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MemorialCare Orange Coast Medical Center performs 100th transcatheter aortic valve replacement procedure

MemorialCare Orange Coast Medical Center (OCMC) has announced that its Transcatheter Aortic Valve Replacement (TAVR) Program’s cardiac team recently performed their 100th TAVR procedure.

Transcatheter aortic valve replacement (TAVR) is a minimally-invasive procedure that allows the aortic valve in your heart to be replaced with a new valve while your heart is still beating. The procedure is less invasive than traditional open-heart surgery with a much faster recovery time. A catheter is used to replace the heart valve instead of opening up the chest and completely removing the diseased valve. TAVR allows a new valve to be inserted within the diseased aortic valve, using the leaflets of the diseased valve to secure it in place.

TAVR is used to treat aortic stenosis, which is present in about seven percent of the population over age 65. Over time, calcium may cause your aortic valve to become stiff, limiting blood flow, causing symptoms such as fatigue, dizziness, shortness of breath and palpitations. The minimally invasive TAVR procedure replaces the damaged aortic valve and is performed by an interventional cardiologist and a cardiothoracic surgeon.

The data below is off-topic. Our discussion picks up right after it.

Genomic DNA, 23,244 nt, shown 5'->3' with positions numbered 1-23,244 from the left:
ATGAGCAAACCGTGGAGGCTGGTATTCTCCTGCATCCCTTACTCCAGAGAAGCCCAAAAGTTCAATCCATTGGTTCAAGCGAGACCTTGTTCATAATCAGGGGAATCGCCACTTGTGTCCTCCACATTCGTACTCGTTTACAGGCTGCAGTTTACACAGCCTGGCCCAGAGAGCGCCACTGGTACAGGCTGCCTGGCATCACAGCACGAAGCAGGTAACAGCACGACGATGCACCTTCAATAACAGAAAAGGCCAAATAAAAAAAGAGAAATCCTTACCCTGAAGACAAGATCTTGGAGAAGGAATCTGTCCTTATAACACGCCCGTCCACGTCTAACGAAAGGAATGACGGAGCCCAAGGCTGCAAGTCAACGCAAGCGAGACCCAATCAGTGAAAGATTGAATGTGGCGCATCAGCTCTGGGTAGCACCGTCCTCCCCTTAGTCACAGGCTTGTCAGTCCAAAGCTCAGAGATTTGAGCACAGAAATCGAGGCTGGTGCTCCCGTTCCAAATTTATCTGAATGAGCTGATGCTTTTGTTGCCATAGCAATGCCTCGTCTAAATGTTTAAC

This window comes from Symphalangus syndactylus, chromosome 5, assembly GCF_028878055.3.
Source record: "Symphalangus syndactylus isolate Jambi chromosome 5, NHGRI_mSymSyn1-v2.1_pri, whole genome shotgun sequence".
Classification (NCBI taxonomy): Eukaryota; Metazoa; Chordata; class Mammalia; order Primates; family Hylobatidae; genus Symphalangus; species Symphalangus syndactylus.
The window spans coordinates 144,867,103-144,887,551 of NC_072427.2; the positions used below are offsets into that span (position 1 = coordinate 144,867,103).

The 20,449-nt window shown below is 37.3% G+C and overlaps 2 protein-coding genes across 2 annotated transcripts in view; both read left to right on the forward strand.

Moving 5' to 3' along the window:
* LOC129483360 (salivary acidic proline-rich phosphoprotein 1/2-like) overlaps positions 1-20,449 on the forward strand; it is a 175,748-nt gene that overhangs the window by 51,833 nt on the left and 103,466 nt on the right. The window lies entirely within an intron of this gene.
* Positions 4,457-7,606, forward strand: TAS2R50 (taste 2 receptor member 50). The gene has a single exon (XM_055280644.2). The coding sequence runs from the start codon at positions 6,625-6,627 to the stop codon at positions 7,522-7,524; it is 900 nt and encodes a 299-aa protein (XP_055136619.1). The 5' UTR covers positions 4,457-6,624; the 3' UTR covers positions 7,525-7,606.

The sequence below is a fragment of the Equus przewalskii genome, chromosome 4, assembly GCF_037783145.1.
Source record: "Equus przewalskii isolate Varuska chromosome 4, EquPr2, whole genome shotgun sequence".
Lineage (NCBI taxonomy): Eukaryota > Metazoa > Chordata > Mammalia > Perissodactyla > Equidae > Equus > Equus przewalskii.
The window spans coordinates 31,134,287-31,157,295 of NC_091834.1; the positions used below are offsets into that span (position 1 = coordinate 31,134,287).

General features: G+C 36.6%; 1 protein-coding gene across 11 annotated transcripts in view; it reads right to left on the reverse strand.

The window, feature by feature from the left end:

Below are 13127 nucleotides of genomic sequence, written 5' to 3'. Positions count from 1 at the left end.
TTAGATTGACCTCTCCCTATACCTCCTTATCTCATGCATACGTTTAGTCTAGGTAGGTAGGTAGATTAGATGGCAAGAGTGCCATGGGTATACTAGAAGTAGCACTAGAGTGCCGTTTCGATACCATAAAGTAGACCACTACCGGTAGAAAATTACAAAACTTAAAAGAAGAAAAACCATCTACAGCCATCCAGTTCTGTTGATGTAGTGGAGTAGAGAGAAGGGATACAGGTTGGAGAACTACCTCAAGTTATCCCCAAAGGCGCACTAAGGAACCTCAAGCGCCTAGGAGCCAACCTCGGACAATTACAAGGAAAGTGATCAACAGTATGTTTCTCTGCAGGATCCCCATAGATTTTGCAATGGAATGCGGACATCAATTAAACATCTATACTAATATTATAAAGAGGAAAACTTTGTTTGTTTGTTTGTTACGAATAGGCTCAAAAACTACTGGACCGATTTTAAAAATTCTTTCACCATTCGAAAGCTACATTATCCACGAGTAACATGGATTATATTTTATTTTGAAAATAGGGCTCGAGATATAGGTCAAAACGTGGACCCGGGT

“I would like to thank our staff and hospital administration for supporting this amazing TAVR program at Orange Coast Medical Center,” said Sanjiv Patel, M.D., interventional cardiologist at MemorialCare Heart & Vascular Institute at OCMC. “Additionally, I would like to thank our referring physicians for trusting us with the care of their patients and supporting this program. It’s a great feeling to achieve our 100th TAVR procedure milestone, and I am looking forward to taking this program to even greater heights by incorporating leading-edge technologies to continue improving this well established and effective procedure resulting in exceptional patient outcomes.”

Patients who may be candidates for this procedure are carefully evaluated by OCMC’s highly-trained clinical heart team before determining that TAVR is the best option for treatment. For intermediate-risk and high-risk patients, and those not suitable for open-heart surgery, the less invasive TAVR procedure could be an option. TAVR can be performed through multiple approaches, including transfemoral (in the groin), trans-subclavian (clavicle area), transapical (in the chest between the ribs) and transaortic (in the upper chest). A sheath or hollow tube is inserted into the artery and a valve covered ‘balloon’ is inflated and anchors the new heart valve in place. The valve begins to work immediately.

To learn more about TAVR, visit memorialcare.org/TAVR or speak with a structural heart coordinator at (844) 934-TAVR (8287).

This article was released by MemorialCare.